Unlike chilly air episodes thus far this season, this particular cold outbreak will have staying power and is likely to last well into next week.

In much of the Appalachians and many areas on the western slopes of the mountains, high temperatures most days will be no better than the 30s.

Bands of snow and flurries will set up downwind of the Great Lakes.

The first areas to experience the lake-effect snow will be across parts of Michigan and northern Wisconsin beginning at midweek in the wake of the Upper Midwest snowstorm.

According to AccuWeather Chief Meteorologist Elliot Abrams, "Some areas around the lower Great Lakes that have escaped lake-effect snowfall thus far this season will have their first accumulation later this week."


Arctic blast sets stage for winter storm to threaten the Northwest U.S.

The blast of arctic air spreading across the nation will set the stage for a winter storm to threaten the Northwest later this week.

Frigid air will not only spend this week pouring across the eastern two-thirds of the nation, but will also continue to spill into the Northwest.

As the cold air expands southwestward, gusty winds will create even lower AccuWeather.com RealFeel® temperatures through Wednesday.

As the cold air squeezes through the Columbia Gorge, winds will pick up speed in a fashion similar to what happens between buildings in a city. Gusts of 40 to 60 mph can occur near the western mouth of the gorge into Wednesday.

The strongest winds will whip Troutdale, Oregon, with gusts of 50 mph expected in Portland.

Such winds could cause tree damage and power outages. Dangerous cross-winds will threaten high-profile vehicles, including those traveling Interstate-84 as it snakes along the Columbia River and the portion of I-5 in the Portland, Oregon, area.

As the winds die down later Wednesday, attention will then turn toward a new Pacific storm due to arrive late in the week.

While the storm will be far from the strongest to slam the region, the presence of the cold air will set the stage for snow and ice to fall outside of the mountains and create travel hazards.

Current indications point toward an icy mix developing along the I-5 corridor in northern Oregon and southern Washington Wednesday night through Thursday morning.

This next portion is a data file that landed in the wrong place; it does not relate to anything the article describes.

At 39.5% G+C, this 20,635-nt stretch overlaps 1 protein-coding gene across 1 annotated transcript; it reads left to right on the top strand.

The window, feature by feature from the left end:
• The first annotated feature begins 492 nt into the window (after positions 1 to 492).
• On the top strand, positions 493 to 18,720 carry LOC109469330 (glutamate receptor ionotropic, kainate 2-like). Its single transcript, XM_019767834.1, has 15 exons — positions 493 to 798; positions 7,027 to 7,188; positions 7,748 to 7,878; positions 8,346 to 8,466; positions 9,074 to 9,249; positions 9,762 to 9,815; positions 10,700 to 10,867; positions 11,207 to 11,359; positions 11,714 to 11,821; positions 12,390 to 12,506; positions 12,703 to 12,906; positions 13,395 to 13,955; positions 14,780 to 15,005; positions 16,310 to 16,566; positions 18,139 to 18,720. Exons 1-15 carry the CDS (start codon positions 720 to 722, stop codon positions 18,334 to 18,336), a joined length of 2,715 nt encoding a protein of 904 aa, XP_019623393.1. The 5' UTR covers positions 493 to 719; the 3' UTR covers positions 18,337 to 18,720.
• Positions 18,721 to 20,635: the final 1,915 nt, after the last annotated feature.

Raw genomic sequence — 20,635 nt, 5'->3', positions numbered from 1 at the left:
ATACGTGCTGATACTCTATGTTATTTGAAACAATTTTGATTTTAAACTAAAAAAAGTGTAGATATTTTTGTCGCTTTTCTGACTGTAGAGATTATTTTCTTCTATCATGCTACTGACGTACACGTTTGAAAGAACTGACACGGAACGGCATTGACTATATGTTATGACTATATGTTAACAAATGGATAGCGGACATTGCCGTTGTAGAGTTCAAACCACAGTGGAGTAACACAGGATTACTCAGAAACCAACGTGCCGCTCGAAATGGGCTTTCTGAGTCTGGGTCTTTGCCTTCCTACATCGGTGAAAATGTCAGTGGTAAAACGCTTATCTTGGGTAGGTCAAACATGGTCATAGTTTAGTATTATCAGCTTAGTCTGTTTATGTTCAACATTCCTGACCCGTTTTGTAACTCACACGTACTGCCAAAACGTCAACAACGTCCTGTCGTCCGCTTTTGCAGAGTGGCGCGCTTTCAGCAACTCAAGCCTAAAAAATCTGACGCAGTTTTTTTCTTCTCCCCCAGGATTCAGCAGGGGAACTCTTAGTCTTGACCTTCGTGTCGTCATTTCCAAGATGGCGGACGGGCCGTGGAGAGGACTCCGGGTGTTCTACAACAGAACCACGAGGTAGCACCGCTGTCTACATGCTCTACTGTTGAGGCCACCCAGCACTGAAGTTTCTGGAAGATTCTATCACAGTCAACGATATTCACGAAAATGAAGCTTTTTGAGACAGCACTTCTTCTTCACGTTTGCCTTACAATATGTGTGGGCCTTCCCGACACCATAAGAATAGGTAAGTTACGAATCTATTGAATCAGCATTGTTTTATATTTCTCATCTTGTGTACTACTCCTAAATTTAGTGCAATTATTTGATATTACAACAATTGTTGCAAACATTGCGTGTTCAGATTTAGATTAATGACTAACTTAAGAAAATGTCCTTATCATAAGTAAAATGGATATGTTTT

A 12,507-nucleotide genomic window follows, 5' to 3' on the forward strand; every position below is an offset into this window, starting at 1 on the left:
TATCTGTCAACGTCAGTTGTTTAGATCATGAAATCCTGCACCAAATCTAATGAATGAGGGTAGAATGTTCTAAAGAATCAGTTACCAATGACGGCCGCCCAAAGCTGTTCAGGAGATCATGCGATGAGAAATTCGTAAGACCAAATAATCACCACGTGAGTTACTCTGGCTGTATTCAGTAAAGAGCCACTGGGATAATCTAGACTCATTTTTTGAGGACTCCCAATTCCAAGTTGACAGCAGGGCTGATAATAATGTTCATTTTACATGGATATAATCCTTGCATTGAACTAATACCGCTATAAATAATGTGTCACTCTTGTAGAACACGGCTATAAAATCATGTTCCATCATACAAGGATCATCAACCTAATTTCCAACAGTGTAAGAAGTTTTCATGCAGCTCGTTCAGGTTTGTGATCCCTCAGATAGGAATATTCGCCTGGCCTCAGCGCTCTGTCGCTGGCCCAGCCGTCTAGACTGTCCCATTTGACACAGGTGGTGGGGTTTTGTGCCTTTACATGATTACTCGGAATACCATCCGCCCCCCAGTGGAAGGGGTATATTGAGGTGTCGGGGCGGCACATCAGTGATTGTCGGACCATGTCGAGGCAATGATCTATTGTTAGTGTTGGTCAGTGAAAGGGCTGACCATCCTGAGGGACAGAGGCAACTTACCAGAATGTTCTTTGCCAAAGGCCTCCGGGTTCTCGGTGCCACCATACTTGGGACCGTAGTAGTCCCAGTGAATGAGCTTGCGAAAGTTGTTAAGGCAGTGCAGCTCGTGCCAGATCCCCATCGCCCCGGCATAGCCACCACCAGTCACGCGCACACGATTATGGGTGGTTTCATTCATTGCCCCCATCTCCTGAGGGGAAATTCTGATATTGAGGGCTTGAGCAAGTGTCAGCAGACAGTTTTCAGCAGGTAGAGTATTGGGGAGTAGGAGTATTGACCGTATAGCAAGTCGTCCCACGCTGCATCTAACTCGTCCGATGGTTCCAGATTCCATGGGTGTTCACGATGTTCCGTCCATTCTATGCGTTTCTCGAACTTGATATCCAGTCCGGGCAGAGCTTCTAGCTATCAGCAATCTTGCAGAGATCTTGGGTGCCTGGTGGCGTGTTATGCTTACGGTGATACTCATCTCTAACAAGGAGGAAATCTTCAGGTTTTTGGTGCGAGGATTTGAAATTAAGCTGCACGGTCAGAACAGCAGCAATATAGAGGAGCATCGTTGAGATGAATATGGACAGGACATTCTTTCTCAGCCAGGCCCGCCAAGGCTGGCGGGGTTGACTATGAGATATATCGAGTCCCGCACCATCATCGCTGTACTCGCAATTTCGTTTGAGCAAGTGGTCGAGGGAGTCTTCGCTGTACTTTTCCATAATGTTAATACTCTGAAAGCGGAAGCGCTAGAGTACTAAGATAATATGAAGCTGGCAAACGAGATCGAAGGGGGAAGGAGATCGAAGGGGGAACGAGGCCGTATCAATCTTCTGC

Ice Cube

Northern Rockies snowstorm to expand to Minneapolis, Great Lakes

The snowstorm unfolding across the northern Rockies will spread a swath of snow to Minneapolis and the upper Great Lakes through the first part of the week.
Before reaching the Great Lakes, the system is expected to deliver snow from the Rocky Mountains to the northern Plains with accumulating snowfall reaching as far south as Denver.

The snow will then begin to build into the northern Great Lakes, moving into the region on Monday and continuing into Tuesday night.

Due to the path of the storm, it appears as though some of the bigger cities around the Great Lakes, such as Chicago and Detroit, will miss out on the snow.

The heaviest snow is expected to focus on a zone stretching from northern Wisconsin to central Ontario. A foot or more of snow will fall over this area with localized pockets receiving as much as 2 feet of accumulation.

Gusty winds also accompanying this storm will result in blowing and drifting snow.

While blizzard conditions are not expected, winds gusting up to 30 mph can greatly reduce visibility, resulting in major travel disruptions.

This wind will also cause AccuWeather.com RealFeel® temperatures to be held to the teens and single digits on Monday in places such as Minneapolis, making it dangerous for people to spend extended periods of time in the outdoors without wearing proper clothing.

Snowflake Cold

Siberian Express to bring an early -30 degrees F to Wyoming, Montana

Even though it's still early November, a January-like cold wave just entering Montana and the Dakotas on Sunday will bring 30 below zero temperatures to scattered locations in Montana and Wyoming by Wednesday morning.

The cold will fill the nation's midsection by mid-week, with no let up in sight. The coldest air to arrive in a series of reinforcing surges is still a week away.

Temperatures are forecast to run 15 to 30 deg. F below normal for at least 5 days over a large portion of the central U.S. starting late in the coming week.

On individual days the temperatures will be as much as 50 deg. F below normal for this time of year, which is quite exceptional. The air mass temperature (850 mb, ~5,000 ft. altitude) will be as much as 4.5 standard deviations below normal, which is less than 1 in 100,000 in probability terms.